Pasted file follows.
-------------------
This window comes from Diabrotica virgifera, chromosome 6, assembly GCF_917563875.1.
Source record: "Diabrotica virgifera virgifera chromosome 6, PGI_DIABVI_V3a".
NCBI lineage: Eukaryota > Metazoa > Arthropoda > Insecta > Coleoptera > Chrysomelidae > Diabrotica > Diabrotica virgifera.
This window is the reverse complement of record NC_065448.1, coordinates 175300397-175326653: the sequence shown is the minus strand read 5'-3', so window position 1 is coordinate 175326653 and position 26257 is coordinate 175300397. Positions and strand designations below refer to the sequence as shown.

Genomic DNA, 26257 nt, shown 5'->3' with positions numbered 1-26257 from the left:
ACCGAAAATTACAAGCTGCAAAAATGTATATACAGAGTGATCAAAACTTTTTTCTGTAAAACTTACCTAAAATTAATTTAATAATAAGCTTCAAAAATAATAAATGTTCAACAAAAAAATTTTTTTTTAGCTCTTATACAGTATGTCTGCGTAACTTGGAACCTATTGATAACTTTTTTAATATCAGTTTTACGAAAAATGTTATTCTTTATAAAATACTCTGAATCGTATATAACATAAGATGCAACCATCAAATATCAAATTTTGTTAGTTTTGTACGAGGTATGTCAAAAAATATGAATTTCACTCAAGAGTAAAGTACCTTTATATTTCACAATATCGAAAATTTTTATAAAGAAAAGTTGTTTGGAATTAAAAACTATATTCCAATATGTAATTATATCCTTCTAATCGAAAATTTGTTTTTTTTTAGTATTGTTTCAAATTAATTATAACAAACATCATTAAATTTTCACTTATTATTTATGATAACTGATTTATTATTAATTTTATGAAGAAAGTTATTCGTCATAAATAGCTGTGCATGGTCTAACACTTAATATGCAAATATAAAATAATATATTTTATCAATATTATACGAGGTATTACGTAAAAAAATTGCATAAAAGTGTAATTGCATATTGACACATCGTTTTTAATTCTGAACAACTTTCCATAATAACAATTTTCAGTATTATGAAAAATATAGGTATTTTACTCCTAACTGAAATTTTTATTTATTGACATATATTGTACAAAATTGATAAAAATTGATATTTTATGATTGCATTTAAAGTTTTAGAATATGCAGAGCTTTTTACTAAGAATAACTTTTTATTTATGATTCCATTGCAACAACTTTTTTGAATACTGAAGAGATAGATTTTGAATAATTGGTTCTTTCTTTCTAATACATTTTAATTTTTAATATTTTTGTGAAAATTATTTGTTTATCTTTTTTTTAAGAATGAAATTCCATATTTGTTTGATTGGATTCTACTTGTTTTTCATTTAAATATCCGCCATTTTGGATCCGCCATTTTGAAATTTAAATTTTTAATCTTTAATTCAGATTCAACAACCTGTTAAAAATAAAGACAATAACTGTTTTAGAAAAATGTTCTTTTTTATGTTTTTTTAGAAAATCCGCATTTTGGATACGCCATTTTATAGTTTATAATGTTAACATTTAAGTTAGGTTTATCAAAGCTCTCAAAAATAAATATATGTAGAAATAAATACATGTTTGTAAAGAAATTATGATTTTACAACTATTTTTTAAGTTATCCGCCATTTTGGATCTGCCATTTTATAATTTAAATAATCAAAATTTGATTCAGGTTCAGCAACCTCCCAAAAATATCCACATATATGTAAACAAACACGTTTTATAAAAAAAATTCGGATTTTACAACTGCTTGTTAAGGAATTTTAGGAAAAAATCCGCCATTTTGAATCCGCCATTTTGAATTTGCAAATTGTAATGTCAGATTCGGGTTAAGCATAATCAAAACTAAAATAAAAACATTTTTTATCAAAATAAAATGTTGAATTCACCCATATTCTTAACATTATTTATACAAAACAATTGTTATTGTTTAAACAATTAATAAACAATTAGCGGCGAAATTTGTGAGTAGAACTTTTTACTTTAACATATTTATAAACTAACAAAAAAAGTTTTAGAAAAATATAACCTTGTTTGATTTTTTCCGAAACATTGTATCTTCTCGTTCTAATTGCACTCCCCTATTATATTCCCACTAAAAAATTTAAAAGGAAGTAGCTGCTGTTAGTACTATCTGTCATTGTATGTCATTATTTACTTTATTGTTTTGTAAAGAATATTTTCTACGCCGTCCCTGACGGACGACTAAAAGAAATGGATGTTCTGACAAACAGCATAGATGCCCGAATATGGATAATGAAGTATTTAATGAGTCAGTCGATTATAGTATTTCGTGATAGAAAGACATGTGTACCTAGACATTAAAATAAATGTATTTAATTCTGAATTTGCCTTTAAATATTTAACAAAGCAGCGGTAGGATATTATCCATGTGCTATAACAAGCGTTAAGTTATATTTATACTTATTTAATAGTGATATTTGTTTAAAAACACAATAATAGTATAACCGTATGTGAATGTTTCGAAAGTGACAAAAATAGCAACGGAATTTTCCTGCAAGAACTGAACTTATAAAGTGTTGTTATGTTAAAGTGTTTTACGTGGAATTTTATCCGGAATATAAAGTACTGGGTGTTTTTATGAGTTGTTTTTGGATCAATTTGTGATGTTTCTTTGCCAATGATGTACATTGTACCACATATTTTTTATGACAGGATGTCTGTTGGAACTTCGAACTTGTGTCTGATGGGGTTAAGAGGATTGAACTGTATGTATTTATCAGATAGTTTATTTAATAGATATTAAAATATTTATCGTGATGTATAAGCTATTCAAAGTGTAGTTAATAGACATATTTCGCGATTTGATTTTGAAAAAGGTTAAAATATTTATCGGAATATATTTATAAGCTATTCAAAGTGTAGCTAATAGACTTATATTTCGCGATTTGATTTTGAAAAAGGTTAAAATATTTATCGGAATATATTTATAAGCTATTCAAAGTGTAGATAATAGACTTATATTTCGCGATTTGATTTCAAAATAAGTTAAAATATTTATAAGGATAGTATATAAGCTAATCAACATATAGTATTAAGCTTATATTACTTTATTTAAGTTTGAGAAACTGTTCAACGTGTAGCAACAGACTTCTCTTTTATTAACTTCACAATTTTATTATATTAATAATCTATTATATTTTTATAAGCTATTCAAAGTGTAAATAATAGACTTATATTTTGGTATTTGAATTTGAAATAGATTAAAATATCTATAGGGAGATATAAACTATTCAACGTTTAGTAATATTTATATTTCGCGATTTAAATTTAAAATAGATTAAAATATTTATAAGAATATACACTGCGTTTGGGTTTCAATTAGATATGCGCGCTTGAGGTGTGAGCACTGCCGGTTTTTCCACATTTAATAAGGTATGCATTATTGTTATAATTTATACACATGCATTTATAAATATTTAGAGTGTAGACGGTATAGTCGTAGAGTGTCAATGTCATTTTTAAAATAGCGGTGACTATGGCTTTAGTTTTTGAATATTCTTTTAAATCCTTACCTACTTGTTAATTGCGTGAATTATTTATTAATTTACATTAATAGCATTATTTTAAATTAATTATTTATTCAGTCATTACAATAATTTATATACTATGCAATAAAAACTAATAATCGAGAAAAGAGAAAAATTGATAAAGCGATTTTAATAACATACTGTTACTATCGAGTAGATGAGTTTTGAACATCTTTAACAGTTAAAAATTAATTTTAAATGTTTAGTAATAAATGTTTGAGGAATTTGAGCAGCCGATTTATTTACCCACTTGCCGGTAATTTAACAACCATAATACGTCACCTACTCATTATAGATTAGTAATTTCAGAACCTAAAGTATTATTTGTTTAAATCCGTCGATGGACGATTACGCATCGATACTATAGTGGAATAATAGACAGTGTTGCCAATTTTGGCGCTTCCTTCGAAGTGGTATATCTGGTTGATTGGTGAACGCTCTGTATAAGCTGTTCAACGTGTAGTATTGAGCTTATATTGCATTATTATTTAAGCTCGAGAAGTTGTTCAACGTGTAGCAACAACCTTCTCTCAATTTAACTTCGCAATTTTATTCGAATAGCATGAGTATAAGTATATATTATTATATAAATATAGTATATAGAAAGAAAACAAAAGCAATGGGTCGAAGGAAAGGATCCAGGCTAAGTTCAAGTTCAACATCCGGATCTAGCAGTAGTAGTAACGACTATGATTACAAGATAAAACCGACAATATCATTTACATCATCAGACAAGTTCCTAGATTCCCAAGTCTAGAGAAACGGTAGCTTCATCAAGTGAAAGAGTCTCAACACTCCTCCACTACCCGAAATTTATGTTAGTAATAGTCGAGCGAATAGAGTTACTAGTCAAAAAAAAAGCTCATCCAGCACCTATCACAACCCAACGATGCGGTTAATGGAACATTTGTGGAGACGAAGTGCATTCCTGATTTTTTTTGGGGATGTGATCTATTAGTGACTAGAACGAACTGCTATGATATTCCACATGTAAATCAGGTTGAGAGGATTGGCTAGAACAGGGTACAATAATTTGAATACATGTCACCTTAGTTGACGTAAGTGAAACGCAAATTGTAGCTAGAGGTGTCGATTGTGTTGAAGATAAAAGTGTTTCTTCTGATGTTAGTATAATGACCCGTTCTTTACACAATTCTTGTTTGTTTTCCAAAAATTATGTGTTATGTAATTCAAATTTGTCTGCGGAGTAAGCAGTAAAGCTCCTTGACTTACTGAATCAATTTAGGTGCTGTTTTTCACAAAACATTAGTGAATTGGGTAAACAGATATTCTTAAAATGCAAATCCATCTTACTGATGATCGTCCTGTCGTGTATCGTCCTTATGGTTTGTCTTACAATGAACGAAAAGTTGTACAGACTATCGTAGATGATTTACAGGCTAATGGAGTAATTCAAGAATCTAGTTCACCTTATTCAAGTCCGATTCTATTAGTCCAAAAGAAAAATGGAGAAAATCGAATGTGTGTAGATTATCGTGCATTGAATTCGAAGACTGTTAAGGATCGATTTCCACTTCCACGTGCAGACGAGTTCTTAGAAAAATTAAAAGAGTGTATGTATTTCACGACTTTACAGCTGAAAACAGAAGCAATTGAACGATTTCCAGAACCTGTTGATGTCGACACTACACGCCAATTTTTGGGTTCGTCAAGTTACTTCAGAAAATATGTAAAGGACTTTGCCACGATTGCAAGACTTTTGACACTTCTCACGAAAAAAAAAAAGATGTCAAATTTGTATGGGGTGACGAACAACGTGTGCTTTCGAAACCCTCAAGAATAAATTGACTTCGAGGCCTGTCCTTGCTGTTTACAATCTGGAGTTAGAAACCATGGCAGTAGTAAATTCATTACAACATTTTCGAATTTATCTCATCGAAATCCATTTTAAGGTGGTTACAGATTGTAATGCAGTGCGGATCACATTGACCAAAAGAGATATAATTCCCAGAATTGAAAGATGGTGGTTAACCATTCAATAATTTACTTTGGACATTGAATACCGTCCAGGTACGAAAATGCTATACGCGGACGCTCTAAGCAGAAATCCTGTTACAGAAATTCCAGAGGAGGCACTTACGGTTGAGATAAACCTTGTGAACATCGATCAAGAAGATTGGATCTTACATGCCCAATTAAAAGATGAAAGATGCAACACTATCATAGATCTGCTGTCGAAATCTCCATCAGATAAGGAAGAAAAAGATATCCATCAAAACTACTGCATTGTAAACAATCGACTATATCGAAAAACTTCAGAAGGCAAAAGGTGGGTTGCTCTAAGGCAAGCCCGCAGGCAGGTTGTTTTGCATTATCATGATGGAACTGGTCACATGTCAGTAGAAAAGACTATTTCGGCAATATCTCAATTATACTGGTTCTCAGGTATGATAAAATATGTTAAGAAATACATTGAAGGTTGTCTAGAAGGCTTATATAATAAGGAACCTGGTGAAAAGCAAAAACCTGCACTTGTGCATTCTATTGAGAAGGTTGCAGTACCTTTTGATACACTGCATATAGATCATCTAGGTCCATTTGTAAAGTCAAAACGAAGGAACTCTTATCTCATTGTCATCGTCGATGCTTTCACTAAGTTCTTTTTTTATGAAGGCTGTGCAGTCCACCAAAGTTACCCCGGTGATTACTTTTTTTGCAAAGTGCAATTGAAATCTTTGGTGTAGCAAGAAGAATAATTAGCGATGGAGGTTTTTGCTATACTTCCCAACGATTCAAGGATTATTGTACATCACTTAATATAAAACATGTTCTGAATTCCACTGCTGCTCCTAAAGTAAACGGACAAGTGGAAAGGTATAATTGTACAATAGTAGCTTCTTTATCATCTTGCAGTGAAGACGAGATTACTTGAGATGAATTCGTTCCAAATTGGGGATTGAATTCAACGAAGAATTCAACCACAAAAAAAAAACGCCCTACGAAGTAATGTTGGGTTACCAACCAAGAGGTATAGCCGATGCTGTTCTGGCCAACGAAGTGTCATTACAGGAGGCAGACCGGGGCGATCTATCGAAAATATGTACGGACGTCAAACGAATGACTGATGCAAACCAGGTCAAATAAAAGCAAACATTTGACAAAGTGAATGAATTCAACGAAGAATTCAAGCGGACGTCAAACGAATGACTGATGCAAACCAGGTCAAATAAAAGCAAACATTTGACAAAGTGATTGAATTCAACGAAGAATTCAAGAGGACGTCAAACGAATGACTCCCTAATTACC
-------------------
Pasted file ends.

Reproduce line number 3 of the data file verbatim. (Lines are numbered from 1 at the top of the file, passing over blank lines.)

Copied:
NCBI lineage: Eukaryota > Metazoa > Arthropoda > Insecta > Coleoptera > Chrysomelidae > Diabrotica > Diabrotica virgifera.